Under the Act all fisheries are required to prepare a management plan. They must also periodically undergo a strategic assessment under the Australian Environment Protection Biodiversity Conservation (EPBC) Act of 1999 to evaluate their impact on protected species, and devise mitigating actions.

Commercial fisheries and stocks

The following commercial fisheries are formally recognized in the PZ: prawns, tropical rock lobster (Panulirus ornatus), finfish (mackerel, coral trout [Plectropomus leopardus], barramundi [Lates calcarifer], and mixed reef fish), hand collectables (bêche-de-mer, trochus, and pearl shell), and crabs. Science-based stock assessments are undertaken for some individual species, and fishery-specific management tools such as licensing, temporal and gear restrictions are applied to control fishing effort (PZJA 2008). Stock assessments indicate that bêche-de-mer and pearl shell are overfished, whereas the status of five other species is uncertain, and five are not overfished.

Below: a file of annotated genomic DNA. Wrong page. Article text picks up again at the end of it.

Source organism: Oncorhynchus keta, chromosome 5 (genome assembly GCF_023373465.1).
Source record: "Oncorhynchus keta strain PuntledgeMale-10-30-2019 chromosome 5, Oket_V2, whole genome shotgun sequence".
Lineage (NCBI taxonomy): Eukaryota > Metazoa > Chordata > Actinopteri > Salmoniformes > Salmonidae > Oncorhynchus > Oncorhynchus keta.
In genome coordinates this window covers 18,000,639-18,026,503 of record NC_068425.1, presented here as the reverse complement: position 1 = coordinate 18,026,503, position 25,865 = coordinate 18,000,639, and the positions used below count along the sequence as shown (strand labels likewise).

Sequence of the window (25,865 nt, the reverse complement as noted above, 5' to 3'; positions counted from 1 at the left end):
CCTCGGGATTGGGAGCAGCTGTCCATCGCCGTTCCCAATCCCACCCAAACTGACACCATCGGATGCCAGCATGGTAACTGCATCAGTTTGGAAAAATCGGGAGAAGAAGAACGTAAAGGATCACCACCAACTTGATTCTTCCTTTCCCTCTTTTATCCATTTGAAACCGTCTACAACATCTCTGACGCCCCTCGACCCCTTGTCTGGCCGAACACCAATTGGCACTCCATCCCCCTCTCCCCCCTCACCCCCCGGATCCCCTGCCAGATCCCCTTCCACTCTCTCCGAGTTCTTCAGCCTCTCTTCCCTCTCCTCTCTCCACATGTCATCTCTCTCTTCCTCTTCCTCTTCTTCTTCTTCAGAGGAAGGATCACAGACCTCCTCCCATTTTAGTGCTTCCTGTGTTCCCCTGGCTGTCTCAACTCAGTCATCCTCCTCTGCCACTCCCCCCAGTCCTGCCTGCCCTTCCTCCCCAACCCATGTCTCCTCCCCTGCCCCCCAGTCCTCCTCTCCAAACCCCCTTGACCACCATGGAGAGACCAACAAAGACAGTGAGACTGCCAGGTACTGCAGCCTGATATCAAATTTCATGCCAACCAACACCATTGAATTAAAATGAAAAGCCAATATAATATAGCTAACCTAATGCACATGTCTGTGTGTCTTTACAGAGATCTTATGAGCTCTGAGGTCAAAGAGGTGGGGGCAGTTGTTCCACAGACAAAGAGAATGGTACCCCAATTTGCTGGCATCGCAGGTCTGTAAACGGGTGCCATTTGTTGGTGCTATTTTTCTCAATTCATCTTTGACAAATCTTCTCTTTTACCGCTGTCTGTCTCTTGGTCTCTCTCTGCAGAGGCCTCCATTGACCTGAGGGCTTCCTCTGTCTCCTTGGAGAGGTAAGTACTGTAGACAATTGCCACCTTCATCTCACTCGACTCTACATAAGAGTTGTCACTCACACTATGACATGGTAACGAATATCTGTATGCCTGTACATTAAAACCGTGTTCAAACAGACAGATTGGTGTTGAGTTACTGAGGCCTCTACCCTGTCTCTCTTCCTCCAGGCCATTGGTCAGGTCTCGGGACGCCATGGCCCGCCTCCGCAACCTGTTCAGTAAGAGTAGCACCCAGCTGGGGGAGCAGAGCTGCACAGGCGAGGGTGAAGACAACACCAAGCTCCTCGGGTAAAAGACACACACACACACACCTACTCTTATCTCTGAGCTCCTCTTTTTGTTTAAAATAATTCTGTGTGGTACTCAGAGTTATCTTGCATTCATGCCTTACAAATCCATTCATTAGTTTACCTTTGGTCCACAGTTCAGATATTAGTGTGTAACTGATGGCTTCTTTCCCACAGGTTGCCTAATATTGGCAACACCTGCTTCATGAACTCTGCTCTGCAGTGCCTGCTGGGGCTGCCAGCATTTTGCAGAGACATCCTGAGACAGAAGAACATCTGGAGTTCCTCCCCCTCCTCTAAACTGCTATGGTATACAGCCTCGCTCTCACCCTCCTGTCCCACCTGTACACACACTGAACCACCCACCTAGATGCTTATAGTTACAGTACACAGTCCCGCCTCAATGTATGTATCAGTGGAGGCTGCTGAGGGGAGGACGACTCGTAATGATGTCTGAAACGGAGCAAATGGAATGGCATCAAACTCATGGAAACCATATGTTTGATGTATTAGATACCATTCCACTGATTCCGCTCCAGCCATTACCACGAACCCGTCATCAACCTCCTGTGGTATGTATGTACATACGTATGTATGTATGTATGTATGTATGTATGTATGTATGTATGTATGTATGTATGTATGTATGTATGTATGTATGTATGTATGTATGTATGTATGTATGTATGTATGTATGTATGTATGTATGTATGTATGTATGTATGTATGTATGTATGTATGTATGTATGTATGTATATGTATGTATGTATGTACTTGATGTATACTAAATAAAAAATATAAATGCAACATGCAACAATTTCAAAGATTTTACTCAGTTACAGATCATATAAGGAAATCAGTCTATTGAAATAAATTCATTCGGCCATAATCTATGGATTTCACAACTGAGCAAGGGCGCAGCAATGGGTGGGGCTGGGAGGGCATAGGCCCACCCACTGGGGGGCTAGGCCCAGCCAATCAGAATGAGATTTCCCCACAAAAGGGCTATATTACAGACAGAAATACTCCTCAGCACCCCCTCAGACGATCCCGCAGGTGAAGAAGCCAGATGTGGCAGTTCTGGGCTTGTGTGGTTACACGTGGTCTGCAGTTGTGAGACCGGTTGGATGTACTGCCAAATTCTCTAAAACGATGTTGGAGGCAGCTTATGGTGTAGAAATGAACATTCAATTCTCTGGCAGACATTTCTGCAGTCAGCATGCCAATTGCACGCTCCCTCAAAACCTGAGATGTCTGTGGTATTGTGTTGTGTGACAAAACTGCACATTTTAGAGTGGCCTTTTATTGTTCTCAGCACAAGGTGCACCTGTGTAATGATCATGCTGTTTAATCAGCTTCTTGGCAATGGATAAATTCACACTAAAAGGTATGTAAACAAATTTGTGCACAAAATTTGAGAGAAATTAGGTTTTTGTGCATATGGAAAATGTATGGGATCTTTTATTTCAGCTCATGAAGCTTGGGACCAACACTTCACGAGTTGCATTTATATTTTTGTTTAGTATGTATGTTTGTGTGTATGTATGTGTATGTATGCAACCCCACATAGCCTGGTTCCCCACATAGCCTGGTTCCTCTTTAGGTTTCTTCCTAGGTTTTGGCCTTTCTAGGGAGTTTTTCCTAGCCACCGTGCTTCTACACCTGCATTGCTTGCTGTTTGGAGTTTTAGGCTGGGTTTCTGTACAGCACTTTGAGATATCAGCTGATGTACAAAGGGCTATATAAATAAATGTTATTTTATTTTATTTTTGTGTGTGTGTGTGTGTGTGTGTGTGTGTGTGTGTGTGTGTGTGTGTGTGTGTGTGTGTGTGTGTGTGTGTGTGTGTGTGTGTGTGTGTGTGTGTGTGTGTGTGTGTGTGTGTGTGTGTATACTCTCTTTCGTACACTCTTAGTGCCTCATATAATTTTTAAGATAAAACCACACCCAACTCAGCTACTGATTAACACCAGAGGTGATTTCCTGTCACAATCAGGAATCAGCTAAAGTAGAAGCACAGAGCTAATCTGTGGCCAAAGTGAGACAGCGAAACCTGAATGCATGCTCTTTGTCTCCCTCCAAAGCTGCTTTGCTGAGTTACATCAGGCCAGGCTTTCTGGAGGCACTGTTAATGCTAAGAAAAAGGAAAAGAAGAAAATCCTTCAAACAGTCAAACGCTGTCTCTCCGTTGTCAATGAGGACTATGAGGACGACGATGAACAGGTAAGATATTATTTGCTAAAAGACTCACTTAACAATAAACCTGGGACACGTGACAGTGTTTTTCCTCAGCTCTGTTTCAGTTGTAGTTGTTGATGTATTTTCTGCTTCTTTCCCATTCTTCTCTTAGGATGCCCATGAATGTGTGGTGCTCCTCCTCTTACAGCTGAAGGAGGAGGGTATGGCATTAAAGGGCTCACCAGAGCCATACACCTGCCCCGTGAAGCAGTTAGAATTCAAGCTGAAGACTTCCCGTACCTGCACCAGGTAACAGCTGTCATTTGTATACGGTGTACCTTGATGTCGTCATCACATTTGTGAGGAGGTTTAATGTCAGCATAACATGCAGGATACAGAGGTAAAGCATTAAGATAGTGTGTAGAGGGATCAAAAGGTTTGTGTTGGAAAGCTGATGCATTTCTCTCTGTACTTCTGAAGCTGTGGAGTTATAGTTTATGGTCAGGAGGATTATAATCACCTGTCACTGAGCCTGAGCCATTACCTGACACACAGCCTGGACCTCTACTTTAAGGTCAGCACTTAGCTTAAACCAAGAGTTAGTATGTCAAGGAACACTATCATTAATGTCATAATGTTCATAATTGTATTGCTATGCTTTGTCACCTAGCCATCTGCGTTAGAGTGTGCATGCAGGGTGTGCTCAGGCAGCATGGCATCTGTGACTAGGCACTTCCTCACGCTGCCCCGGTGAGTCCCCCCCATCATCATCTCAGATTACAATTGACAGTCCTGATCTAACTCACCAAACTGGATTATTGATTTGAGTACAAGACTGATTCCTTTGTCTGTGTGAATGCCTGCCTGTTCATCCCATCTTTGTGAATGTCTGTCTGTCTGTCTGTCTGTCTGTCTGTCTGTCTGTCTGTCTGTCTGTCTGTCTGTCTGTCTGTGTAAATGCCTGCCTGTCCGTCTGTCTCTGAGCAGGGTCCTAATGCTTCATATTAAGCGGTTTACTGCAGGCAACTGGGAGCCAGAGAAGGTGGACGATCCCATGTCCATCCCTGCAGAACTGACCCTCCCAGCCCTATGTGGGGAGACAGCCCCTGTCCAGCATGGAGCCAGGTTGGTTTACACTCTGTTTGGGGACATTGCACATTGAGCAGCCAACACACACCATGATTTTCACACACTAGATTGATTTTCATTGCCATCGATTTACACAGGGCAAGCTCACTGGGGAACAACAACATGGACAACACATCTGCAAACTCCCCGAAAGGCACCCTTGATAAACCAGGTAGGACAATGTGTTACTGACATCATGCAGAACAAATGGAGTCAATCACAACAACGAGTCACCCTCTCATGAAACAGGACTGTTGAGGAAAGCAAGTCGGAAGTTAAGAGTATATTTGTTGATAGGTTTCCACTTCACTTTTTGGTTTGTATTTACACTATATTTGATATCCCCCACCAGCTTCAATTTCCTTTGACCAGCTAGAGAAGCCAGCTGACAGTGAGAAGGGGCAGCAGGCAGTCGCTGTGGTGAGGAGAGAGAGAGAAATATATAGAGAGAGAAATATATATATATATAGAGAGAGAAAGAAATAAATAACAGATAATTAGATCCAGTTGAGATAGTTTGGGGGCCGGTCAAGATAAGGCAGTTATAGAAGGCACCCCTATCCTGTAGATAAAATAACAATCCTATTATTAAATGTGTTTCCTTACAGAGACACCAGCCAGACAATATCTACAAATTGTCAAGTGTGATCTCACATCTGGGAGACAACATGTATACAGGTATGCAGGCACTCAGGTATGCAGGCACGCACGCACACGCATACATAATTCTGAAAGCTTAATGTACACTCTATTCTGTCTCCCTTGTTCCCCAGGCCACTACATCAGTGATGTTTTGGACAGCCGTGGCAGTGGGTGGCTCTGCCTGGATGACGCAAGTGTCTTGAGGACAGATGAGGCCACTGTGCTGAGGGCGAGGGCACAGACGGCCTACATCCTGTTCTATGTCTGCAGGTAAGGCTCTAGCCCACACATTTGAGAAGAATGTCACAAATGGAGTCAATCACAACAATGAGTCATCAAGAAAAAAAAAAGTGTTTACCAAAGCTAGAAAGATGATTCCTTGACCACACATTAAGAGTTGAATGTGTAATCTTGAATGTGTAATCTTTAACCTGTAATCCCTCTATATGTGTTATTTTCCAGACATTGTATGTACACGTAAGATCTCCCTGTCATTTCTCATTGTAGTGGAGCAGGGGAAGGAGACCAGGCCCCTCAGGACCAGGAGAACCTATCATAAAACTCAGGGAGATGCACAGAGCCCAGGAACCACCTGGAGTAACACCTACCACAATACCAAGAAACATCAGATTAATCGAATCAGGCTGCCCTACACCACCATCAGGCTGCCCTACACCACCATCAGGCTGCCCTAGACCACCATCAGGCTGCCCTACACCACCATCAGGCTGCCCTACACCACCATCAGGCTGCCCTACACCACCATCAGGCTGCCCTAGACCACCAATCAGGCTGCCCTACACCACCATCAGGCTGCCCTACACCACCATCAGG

Traditional fisheries and stocks

Traditional fisheries include unlicensed fishing for subsistence or cultural use, and also fall under the PZJA’s aegis, although formal committees do not exist for them (PZJA 2008). Under the Treaty three fisheries are recognized: